Sunday, 21 January 2018

First Week of Kindergarten Ideas

The first week of Kindergarten is exciting but it can also be very tiring! I've been asked many times for some ideas on what to do during the first week to get students settled and into the routine of school. Here are some of my favourite things to do during that first week (or even couple of weeks).


Read lots and lots of books! Use it as a way to settle students in the morning, after break and just before hometime. Students love hearing stories and as numerous studies have shown, exposure to literature is vital for students' literacy and language development. 

I also like to use stories as a way of teaching students how to listen to and engage with a book. I know this might seem obvious and that students should already come to school knowing how to listen, but it's important that we set up our expectations on what listening to a story looks like. I like to do this in a simple manner by telling students that when I read a story, I have a job and they have a job too. My job is to read the story and the students' job is to listen. I then read the story with no additional commentary and any hand raises or interruptions are stopped. BUT WAIT?! What about the questioning and discussion? That all comes later once the listening and engagement has been taught explicitly.

Nursery Rhymes

Nursery Rhymes are another great way to start literacy in the classroom. They help students develop their ability to hear rhyme, syllables and sounds. I like to do a variety of activities which come in my Nursery Rhyme packs. These activities include sequencing, listening for rhyming words, looking for letters and making mini books. YouTube is a great source for video versions of the Rhyme.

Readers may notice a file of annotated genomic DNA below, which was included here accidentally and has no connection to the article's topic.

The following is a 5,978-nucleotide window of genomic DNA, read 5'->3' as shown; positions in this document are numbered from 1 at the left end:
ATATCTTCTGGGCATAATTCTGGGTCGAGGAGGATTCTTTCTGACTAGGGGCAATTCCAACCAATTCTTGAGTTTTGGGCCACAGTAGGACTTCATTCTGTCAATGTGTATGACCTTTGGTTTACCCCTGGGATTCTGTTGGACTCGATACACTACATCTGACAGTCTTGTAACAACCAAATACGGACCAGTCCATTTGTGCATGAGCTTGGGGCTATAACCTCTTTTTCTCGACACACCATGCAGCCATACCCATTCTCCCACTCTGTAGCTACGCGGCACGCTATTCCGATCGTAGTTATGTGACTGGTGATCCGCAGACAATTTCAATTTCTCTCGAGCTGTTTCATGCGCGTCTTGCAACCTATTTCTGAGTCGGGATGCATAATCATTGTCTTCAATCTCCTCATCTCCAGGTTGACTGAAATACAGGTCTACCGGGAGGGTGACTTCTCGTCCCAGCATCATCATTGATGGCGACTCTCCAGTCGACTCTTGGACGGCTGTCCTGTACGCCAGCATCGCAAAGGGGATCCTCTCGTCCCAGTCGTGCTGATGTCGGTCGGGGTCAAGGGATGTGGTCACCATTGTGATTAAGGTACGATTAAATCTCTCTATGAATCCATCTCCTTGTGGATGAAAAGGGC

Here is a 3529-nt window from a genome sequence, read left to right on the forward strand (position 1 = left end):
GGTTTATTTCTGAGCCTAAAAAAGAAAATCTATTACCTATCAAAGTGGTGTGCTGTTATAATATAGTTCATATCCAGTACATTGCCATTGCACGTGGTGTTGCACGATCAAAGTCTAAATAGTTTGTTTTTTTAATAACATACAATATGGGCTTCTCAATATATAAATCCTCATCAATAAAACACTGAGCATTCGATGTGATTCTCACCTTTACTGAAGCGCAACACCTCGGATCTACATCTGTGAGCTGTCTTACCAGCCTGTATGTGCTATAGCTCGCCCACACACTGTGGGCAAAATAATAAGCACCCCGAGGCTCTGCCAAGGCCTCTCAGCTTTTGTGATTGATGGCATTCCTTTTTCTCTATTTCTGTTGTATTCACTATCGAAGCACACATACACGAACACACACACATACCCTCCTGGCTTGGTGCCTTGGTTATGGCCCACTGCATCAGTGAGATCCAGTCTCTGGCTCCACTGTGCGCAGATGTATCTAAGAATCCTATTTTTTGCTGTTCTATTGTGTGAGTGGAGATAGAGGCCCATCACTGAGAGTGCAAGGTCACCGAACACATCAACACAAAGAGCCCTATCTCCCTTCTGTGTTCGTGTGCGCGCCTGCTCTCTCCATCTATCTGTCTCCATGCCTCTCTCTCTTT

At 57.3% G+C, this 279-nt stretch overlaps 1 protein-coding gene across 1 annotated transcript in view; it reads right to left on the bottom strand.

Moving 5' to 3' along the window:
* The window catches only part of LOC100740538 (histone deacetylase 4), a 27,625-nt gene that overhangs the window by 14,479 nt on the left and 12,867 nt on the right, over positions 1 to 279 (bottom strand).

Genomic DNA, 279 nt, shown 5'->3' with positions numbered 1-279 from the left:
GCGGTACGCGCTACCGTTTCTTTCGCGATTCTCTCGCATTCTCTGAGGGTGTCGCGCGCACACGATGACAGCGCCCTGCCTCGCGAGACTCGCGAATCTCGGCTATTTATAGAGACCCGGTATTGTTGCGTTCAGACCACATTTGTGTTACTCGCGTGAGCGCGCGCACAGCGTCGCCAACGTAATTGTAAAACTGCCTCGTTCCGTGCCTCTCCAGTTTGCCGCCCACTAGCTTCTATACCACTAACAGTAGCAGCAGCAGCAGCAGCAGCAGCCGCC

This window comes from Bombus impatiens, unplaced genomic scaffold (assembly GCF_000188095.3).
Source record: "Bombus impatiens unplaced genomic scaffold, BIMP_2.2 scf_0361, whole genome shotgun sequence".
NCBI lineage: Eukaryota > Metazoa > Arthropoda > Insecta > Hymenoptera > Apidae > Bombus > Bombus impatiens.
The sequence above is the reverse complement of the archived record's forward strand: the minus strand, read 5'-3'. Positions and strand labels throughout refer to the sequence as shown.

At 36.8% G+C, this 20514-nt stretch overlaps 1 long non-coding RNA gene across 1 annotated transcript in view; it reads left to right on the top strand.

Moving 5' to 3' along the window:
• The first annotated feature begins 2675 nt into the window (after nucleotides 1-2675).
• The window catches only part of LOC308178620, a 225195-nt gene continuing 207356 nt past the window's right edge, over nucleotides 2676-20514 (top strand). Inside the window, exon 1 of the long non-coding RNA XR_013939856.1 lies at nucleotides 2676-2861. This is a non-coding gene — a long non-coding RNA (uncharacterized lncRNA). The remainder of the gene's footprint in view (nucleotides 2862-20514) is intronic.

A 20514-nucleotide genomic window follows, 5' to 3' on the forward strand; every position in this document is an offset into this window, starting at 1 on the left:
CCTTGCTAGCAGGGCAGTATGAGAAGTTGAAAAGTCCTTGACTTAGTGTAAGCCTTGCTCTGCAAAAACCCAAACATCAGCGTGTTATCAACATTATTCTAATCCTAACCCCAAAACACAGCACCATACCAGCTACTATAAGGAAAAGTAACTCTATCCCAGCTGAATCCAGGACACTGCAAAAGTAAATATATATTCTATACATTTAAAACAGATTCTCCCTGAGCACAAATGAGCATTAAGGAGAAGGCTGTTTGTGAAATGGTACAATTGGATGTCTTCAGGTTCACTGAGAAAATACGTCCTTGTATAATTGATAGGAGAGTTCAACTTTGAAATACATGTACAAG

Lining Up Game

The Lining Up Game is a fun way to teach students how to line up in two lines after break times. I take my students out to our lining up area to play this to make it as authentic as possible. How does it work? I get the kids to start by sitting in two perfect lines and explain that this is how they need to be sitting at the end of each break. For the game they just need to know two commands "play" and "bell's gone!". Play means they run around as if it's break time. "Bell's gone!" means they need to find a partner and make two lines. We play this over and over again until they consistently make two, straight lines with no pushing in/dramas. Positive feedback is a must and the more cheesy the better! e.g "YOU are the CHAMPIONS of lining up!", "You're going to make all the other teachers jealous!". Play this before each break for two days and you WILL have the best class at making two lines!

Number Crafts

I love doing craft activities, even during the first week of school! It's a great way to build a sense of fun and get students to start developing all the important fine motor skills they will need for the rest of the school year. These Number Crafts focus on numbers and colours. They're super cute and are perfect for decorating your classroom during the first few weeks.

Name Activities

Not every student in your class will come to school knowing how to write, spell or recognise their name so it's important to get ontop of that during the first term. I have name activities as part of rotations and students work on their names every day. I have two hands-on activities which can be found here and here. I also use magnetic letters and cut and paste activities. Changing it up keeps it interesting and engaging for students.

Pre-Number Skills

Pre-Number skills are essential in building the foundations for a deep understanding of numbers and how they work. I start off with Pre-Number activities from day one by incorporating these into rotations. Pre-Number skills include sorting, matching, ordering and comparing. I use a range of resources from math manipulatives in the classroom to games and activities that I've cut and laminated. 

Sorting games, more or less? and matching can be found by clicking on their names.

Rules and Expectations